Plant Molecular Biology 45: 365–376, 2001.
© 2001 Kluwer Academic Publishers. Printed in the Netherlands.
Further analysis of the interactions between the Brassica S receptor kinase
and three interacting proteins (ARC1, THL1 and THL2) in the yeast
, Waheeda Sulaman
, Helen Elina
and Daphne R.
Biology Department, York University, 4700 Keele Street, Toronto, Ontario M3J 1P3, Canada (
author for corre-
spondence; e-mail: firstname.lastname@example.org)
Laboratoire de Reproduction et D´eveloppement des Plantes, UMR 5667,
Centre National de la Recherche Scientiﬁque, Institut National de la Recherche Agronomique,
Sup´erieure, 46, all´ee d’Italie, 69364 Lyon Cedex 07, France; Present addresses:
Department of Biochemistry,
University of Missouri-Columbia, Columbia, MO, USA;
Biology Department, McGill University, Montreal PQ,
Received 24 July 2000; accepted in revised form 30 November 2000
Key words: ARC1, Brassica self-incompatibility, RLK5, S receptor kinase, thioredoxin h
The yeast two-hybrid system was used to further characterize the interactions between the Brassica S receptor ki-
nase (SRK) and three putative substrates, ARC1 and the two thioredoxinh proteins, THL1 and THL2. Interactions
were generally detectable with kinase domains of both Class I and Class II SRKs. Chimeric constructs were made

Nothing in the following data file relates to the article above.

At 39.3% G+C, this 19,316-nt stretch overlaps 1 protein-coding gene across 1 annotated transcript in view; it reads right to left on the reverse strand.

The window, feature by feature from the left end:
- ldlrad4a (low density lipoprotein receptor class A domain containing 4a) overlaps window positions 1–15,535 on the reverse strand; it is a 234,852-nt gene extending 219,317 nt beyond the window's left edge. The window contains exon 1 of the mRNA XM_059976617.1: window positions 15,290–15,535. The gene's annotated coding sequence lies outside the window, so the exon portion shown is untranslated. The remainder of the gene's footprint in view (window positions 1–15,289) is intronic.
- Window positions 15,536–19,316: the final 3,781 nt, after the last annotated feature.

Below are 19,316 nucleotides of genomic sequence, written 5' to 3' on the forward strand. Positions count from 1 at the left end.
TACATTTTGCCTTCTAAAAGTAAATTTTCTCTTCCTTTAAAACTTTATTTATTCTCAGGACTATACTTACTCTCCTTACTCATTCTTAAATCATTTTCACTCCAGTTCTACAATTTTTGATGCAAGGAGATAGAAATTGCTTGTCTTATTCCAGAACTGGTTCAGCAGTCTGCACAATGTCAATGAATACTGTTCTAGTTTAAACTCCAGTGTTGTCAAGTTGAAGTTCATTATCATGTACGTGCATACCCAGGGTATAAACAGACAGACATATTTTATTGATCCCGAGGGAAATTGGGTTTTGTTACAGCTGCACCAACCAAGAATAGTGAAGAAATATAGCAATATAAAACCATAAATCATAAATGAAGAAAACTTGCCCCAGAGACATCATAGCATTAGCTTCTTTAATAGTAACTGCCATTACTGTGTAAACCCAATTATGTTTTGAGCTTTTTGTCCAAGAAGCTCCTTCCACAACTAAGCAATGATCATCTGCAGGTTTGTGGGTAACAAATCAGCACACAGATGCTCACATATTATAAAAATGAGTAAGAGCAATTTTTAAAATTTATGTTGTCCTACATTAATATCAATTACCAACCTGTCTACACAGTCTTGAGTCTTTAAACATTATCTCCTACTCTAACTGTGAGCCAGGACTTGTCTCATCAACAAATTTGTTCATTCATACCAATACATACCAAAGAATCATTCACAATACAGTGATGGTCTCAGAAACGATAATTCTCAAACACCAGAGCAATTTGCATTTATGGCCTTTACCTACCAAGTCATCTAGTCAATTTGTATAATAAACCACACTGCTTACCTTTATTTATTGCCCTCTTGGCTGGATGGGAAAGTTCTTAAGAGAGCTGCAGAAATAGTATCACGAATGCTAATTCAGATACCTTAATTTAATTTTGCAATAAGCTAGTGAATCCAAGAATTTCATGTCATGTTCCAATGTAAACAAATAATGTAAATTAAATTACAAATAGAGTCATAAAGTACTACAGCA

between the SRK
kinase domain and the non-interacting Arabidopsis RLK5 kinase domain. Only one chimeric
construct, SRR2, interacted with THL1 and THL2, while none of the chimeras were able to interact with ARC1.
SRR2 is largely made up of RLK5 kinase domain with the N-terminal end being derived from the SRK
domain and was the only chimeric construct that retained kinase activity. Deletion or substitution of a conserved
cysteine at the N-terminal end of the SRK
kinase domain resulted in loss of interaction with THL1 and THL2,
while the addition of this cysteine to a related receptor kinase, SFR1, conferred the ability to interact with the
thioredoxin h proteins. In addition, substitution of the cysteines in the THL1 active site abolished the interaction.
Lastly, the two Arabidopsis thioredoxin h clones most closely related to THL1 and THL2 were found to interact
with the SRK kinase domains. Thus, the nature of the interaction of the thioredoxin h clones with SRK involves
the reducing activity of these proteins and is restricted to the class of thioredoxin h proteins which have the variant
CPPC active site.
In self-incompatible Brassica, pollination is regulated
by the self-incompatibility system which acts to pre-
vent self-pollination, as well as pollination between
two plants carrying the same S allele (for review, see
De Nettancourt, 1997; Suzuki et al., 1997; Cock,
2000). While classically the self-incompatibility sys-
tem has been deﬁned to be controlled by a single
geneticS locus, molecular studies haveled to the char-
acterization of a number of genes tightly linked to the
S locus (Cui et al., 1999; Suzuki et al., 1999; Cas-
selman et al., 2000). Of these, the S receptor kinase
(SRK) gene was found to encode the female deter-
minant of self-incompatibility (Nasrallah et al., 1991;
Takasaki et al., 2000) while the S locus cysteine-rich
protein (SCR) was found to encode the male determi-
nant (Schopfer et al., 1999; Takayama et al., 2000).
The S locus glycoprotein (SLG), long thought to be
involved in Brassica self-incompatibility, is not essen-
tial and while Takasaki et al. (2000) found that SLG
enhancedthe self-incompatibilityresponsein the pistil